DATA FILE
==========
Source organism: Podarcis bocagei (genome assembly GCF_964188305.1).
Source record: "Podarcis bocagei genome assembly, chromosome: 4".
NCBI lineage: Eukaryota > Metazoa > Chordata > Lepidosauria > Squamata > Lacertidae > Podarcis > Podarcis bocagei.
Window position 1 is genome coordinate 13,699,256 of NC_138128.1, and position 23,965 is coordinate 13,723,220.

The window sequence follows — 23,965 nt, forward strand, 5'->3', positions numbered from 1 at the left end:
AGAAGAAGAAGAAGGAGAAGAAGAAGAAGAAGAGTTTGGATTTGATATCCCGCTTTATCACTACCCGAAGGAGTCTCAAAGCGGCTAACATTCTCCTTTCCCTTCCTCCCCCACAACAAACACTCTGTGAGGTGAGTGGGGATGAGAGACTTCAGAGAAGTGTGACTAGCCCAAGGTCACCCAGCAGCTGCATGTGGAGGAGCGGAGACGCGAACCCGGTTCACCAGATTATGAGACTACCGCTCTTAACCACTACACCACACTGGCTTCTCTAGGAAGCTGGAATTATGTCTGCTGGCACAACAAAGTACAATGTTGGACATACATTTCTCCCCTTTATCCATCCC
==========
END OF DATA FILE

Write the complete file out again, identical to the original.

Source organism: Podarcis bocagei (genome assembly GCF_964188305.1).
Source record: "Podarcis bocagei genome assembly, chromosome: 4".
NCBI lineage: Eukaryota > Metazoa > Chordata > Lepidosauria > Squamata > Lacertidae > Podarcis > Podarcis bocagei.
Window position 1 is genome coordinate 13,699,256 of NC_138128.1, and position 23,965 is coordinate 13,723,220.

The window sequence follows — 23,965 nt, forward strand, 5'->3', positions numbered from 1 at the left end:
AGAAGAAGAAGAAGGAGAAGAAGAAGAAGAAGAGTTTGGATTTGATATCCCGCTTTATCACTACCCGAAGGAGTCTCAAAGCGGCTAACATTCTCCTTTCCCTTCCTCCCCCACAACAAACACTCTGTGAGGTGAGTGGGGATGAGAGACTTCAGAGAAGTGTGACTAGCCCAAGGTCACCCAGCAGCTGCATGTGGAGGAGCGGAGACGCGAACCCGGTTCACCAGATTATGAGACTACCGCTCTTAACCACTACACCACACTGGCTTCTCTAGGAAGCTGGAATTATGTCTGCTGGCACAACAAAGTACAATGTTGGACATACATTTCTCCCCTTTATCCATCCC